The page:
As any entrepreneur will tell you, developing a company from scratch isn’t easy. Here’s the story of how George Ambartsoumian, founder and CEO of GA International, grew his company from a one-person enterprise to one of the worldwide leaders in laboratory identification solutions.
Infection Control and Prevention (IPAC) Canada and the Centers for Disease Control and Prevention (CDC) have stringent guidelines on the sterilization and logging of equipment used in dental offices. Among the requirements, any material that’s registered as a “critical” or “semi-critical” item, which includes surgical instruments, mouth mirrors, amalgam condensers, reusable impression trays, and anything else that contacts mucous membranes or non-intact skin, needs to be sterilized.1,2
Polymerase chain reaction (PCR) is one of the most widely used techniques among biomedical researchers, forensic scientists, and medical laboratory professionals. It’s employed for genotyping, sequencing, cloning, and gene expression analysis to name only a handful of its applications. Labeling PCR tubes and strips is no easy feat, however; they are relatively small, providing little space for information, while skirted quantitative PCR (qPCR) plates can only be labeled on their side.
So, you’ve decided to make the switch to a thermal-transfer barcode printer. Whether this is because your label printout keeps smearing due to chemical exposure or your having difficulty scanning your barcodes, there are some key factors you can expect to encounter when making the switch from laser to thermal-transfer printing.
In 2018, the term “Blockchain” was one of the most searched terms by scientists on Google.1 This technology first appeared ten years earlier as the driving force behind the cryptocurrency, Bitcoin. Since then, many have followed suit, creating more than 2000 different cryptocurrencies worth hundreds of billions of dollars.2 Blockchain is now being implemented in the healthcare industry, with the opportunity to solve many issues currently plaguing healthcare institutions and companies alike.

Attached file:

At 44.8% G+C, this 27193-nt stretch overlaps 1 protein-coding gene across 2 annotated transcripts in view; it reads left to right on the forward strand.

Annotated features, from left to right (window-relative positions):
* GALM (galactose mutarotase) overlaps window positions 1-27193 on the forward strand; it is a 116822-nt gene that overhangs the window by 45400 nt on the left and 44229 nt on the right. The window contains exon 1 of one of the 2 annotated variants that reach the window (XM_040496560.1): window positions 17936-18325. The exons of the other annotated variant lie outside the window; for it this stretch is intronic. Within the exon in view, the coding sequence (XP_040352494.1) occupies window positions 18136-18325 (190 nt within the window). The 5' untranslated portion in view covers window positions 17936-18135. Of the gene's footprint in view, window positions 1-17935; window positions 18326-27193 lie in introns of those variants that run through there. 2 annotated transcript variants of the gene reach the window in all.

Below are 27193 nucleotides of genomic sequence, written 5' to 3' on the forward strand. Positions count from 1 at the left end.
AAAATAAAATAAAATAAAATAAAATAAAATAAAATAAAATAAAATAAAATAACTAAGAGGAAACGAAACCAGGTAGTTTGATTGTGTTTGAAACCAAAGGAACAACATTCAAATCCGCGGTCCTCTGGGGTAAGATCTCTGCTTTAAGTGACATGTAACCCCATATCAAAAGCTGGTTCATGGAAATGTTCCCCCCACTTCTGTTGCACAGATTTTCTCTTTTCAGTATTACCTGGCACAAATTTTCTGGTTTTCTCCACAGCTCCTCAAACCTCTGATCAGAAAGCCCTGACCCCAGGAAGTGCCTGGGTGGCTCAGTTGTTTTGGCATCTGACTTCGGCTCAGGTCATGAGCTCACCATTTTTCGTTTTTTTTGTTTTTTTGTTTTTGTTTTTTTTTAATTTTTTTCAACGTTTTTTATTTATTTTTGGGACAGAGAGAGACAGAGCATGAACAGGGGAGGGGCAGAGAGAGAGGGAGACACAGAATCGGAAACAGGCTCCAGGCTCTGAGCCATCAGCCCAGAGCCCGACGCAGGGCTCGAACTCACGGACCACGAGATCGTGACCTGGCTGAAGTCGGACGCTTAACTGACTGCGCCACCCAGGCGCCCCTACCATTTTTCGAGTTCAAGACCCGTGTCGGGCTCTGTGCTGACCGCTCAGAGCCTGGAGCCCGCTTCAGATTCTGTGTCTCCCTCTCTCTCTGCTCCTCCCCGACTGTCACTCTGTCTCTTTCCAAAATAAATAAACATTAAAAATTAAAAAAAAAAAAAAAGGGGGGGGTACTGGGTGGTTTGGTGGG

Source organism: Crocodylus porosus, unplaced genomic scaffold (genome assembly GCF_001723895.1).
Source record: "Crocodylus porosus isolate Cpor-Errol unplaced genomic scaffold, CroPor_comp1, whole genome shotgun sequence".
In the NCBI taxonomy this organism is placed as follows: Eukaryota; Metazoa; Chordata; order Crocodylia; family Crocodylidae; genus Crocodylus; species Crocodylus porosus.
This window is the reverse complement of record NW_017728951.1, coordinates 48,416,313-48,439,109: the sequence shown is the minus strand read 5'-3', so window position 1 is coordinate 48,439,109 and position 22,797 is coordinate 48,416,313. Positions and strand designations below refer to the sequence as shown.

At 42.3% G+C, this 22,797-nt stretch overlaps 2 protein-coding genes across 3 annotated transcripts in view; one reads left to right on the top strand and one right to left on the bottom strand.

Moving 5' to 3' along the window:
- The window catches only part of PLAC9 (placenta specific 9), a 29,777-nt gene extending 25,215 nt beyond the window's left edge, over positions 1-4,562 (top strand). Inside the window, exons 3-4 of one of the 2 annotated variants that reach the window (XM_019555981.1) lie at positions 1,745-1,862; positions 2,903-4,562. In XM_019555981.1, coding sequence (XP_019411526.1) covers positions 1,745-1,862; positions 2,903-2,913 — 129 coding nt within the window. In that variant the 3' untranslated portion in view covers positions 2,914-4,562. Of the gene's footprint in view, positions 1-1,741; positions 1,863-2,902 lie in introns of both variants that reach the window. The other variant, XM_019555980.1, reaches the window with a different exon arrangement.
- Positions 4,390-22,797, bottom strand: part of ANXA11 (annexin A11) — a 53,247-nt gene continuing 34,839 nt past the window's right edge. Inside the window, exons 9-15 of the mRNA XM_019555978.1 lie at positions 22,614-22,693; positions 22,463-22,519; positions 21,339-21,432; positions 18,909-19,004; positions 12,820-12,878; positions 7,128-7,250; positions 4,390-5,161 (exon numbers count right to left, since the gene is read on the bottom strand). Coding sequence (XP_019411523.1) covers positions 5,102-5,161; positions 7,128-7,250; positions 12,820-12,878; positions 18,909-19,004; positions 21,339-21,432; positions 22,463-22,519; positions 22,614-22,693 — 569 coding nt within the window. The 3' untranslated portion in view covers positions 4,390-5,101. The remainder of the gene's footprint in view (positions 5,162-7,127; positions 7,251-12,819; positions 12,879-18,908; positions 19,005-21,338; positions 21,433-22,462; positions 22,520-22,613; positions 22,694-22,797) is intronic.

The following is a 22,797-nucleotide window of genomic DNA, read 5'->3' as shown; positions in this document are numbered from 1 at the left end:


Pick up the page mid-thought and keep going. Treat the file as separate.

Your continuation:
Polymerase chain reaction (PCR) is one of the most universally used techniques in biology. It’s an integral part of any student’s curriculum and most biomedical scientists have performed PCR or, at the very least, relied on PCR data. Clinical labs also frequently employ PCR to help diagnose patients. With so much relying on one technique, it’s worth revisiting the origins of PCR and how its current iterations—real-time PCR (RT-PCR) and digital PCR—came to be.
Repetitive stress injury (RSI) is a serious condition that’s frequently associated with lab work. The daily routine of pipetting and other repetitive movements can lead to tissues, like muscles, tendons, and ligaments, wearing down. The resulting picture isn’t bright: chronic pain, aches, cramping, swelling, tingling, and numbness are just some of the symptoms of RSI. Some even suffer from full-blown RSI-associate syndromes, like carpel tunnel syndrome, tendonitis, or tenosynovitis (inflammation of the fluid-filled sheath around the tendon).1
Just a couple years ago, I was a research associate working at McGill University in the Meakins-Christie Laboratories, studying a rare disease called lymphangioleiomyomatosis, or LAM. LAM is a progressive, cystic disease afflicting young women with noncancerous lung tumors that can destroy lung function, making the disease potentially fatal. My job was to understand where these tumors came from and what made them propagate throughout the lungs. There was one unfortunate caveat: no one had been able to grow LAM tumor cells outside of the body. As anyone who has ever worked with cancer biology can attest to, there are a multitude of immortalized cancer cell lines, grown from the cells of a patient’s tumor, that can be studied to perform pre-clinical translational research. And yet, not a single representative cell line was available for LAM. Thankfully, my supervisor set me up with just the right project to help solve this puzzle, which centered around induced pluripotent stem cells (iPSCs).
Artificial intelligence (AI) is one of the fastest growing new technologies of the last couple of years. As computing power has increased, so has the potential for using AI in the clinic, with researchers focusing on its role in solving complex biological problems and making healthcare more effective and efficient. AI isn’t an entirely new technology in histology and pathology; dating back to 1992, attempts have been made at introducing some basic form of AI, such as the PATHFINDER system for hematopathology diagnosis.1
Many labs are inundated with a high volume of samples on a regular basis. Pharmaceutical and biotechnology labs can process thousands of samples daily, while medical labs are regularly bombarded with patient specimens. Because tube labeling can take up a significant portion of your day, having a system in place that can streamline the process is a necessity. For large labs, that includes having an automated labeling system.